Monday, 4 November 2013

Do not trifle with readers' expectations

A couple of weeks ago Harper Collins published the third and final book, Allegiant, in Veronica Roth's popular trilogy. I'd actually bought a copy of the first book, Divergent, and got several chapters in when a horrible certainty came to me that Roth had sold the book as "Harry Potter meets The Hunger Games," and I went right off it.

Currently Allegiant is at number 5 in the US Kindle Store; it has 2,040 reviews with an average of 2.8 stars. Why the huge sales and the low customer ratings? Because Veronica Roth chose to end the series in a way that her readers hated. Here is a typical comment:

"I loved Divergent and Insurgent and was really looking forward to Allegiant. I don't recommend this book to anyone unless you want to be distraught and depressed for days afterwards. The first 300 pages are boring and totally detached from the plot of the first two books. The book picks up in the end only to leave the readers broken-hearted. There is no happy ending. There is no real closure. The author can do anything she wants with the final book and needless to say, I really dislike Veronica Roth as an author after reading this. Why end a once epic trilogy this way? I read books to be entertained and I was far from entertained. I recommend readers only reading the first two books and making up their own ending."

There is a compact between writers and readers; the reader will suspend disbelief, the writer will be true to the characters and the genre. How would we feel if Bertie Wooster suddenly murdered his Aunt Agatha? We would feel indignant and cheated, just like Roth's fans. I think there is an urge successful writers sometimes have to demonstrate they are really serious artists, prepared to shock and confound expectations. Doing this is generally a mistake.

It happens with screen writers, too. I still remember the final episode of MASH, where the writers, assured of a vast audience, decided to go all serious. Then there's the episode of Cheers where Sam discovers the dishy young woman accompanying an old friend is not his girlfriend but his daughter, and feels old and alone. This glum stuff is not what we watch Cheers for - we want to be amused, that's all.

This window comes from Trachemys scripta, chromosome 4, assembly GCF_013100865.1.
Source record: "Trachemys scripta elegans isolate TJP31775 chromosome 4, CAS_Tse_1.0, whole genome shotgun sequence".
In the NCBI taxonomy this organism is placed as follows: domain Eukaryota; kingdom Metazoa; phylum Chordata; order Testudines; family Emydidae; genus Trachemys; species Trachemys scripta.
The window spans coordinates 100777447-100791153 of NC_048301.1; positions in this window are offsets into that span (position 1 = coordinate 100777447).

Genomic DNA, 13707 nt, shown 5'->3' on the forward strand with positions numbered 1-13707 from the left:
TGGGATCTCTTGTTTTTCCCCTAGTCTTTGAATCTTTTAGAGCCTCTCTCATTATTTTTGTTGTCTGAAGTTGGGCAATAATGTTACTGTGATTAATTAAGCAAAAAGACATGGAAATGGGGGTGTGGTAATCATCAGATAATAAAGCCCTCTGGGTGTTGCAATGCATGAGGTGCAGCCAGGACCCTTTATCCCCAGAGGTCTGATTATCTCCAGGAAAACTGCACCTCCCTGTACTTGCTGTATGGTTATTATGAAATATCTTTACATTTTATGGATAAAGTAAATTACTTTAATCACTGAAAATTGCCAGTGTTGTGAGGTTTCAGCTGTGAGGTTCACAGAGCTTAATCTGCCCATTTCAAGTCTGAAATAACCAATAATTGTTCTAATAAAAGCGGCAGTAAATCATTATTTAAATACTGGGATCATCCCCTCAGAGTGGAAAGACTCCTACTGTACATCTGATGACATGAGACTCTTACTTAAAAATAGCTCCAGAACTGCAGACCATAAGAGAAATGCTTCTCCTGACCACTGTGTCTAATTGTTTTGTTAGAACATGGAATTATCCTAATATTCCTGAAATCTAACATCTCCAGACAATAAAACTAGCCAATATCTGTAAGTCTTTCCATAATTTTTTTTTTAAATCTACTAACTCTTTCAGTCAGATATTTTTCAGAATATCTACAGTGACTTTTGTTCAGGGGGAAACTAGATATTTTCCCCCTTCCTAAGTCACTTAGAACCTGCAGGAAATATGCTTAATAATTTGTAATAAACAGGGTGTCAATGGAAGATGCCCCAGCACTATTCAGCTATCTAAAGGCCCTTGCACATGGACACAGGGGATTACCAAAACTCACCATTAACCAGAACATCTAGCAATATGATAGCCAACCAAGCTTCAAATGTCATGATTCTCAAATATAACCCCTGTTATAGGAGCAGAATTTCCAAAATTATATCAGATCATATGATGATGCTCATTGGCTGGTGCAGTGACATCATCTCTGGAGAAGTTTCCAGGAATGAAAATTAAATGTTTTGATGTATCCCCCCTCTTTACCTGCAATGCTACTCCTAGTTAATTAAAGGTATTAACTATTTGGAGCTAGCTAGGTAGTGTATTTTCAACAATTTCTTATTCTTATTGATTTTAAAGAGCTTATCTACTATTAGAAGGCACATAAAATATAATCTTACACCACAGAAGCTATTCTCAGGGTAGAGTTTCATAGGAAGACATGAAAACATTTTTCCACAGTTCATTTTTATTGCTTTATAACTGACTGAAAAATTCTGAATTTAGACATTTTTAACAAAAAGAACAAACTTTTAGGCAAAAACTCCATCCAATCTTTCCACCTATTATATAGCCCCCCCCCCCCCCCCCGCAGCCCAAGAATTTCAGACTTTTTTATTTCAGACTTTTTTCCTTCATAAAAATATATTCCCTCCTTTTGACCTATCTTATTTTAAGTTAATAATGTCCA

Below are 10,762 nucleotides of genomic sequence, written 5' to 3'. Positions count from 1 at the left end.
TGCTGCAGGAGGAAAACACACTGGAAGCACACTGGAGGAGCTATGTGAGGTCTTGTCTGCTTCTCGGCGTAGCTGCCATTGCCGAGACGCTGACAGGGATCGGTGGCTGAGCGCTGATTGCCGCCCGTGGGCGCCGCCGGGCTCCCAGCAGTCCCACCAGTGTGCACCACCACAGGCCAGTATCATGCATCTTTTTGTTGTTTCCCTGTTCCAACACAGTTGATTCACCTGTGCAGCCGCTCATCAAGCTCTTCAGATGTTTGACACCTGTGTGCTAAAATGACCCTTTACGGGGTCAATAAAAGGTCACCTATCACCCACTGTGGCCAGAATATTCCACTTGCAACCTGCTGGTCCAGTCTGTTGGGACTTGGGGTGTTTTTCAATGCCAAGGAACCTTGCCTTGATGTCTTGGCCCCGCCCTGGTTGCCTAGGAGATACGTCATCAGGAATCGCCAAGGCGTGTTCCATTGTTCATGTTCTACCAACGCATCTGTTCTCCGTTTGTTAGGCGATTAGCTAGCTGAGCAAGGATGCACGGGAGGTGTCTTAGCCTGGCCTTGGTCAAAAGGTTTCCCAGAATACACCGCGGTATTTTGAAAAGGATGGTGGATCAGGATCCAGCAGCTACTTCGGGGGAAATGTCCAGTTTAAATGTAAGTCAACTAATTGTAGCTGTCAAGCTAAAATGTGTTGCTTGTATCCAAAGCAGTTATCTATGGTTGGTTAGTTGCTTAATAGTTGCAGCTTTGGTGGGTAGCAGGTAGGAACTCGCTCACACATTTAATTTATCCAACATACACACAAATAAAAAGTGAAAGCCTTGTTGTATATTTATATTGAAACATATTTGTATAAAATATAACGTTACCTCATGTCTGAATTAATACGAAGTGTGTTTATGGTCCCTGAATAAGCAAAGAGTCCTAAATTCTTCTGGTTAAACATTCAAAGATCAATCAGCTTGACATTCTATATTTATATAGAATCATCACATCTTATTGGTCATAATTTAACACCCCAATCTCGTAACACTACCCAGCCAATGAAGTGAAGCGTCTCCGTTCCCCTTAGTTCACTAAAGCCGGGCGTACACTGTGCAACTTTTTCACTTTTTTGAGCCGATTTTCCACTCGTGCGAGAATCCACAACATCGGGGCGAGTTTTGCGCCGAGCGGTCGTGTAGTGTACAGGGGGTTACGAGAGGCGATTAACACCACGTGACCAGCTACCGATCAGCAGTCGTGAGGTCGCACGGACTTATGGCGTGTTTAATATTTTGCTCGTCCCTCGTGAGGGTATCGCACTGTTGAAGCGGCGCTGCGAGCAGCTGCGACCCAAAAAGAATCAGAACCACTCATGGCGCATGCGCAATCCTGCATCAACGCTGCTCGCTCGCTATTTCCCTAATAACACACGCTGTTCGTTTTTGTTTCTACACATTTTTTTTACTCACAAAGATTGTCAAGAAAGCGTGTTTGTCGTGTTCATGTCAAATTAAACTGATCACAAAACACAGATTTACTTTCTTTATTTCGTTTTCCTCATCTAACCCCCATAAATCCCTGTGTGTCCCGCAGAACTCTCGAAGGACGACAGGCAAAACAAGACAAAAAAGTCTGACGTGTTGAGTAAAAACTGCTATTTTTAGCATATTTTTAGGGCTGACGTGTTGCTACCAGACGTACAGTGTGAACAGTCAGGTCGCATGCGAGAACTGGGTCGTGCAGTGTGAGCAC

It's difficult enough to write a good book without being wilful. Don't be wilful. Readers will not forgive you.


  1. It's fascinating to watch, isn't it? Same thing happened to the last Sookie Stackhouse book.

  2. I didn't know that. The Casual Vacancy disappointed a lot of readers, too.

  3. I liked Divergent a lot but I couldn't get into Insurgent because I started reading it too long after I'd read the first book and the author didn't bother to offer any sort of recap of who was who or where we were in the story. I know it's not easy to do well but it really does help to do it!

    And now I shall give this third book a miss. I like my fiction upbeat and I really can't see the point of reading something that is going to depress me.

  4. I get the feeling that most readers liked Insurgent less than Divergent. Many of the reviewers say they will give the films a miss when they come out, though they had been looking forward to them.

  5. I agree about the 'compact' between author and reader, and staying true to the tone and genre is usually wise. But on the other hand... should an author feel obliged to write what his or her readers expect? It's the author's book, after all. Readers are free to hate it, of course. But they shouldn't get to decide what happens in the book - that's the tail wagging the dog!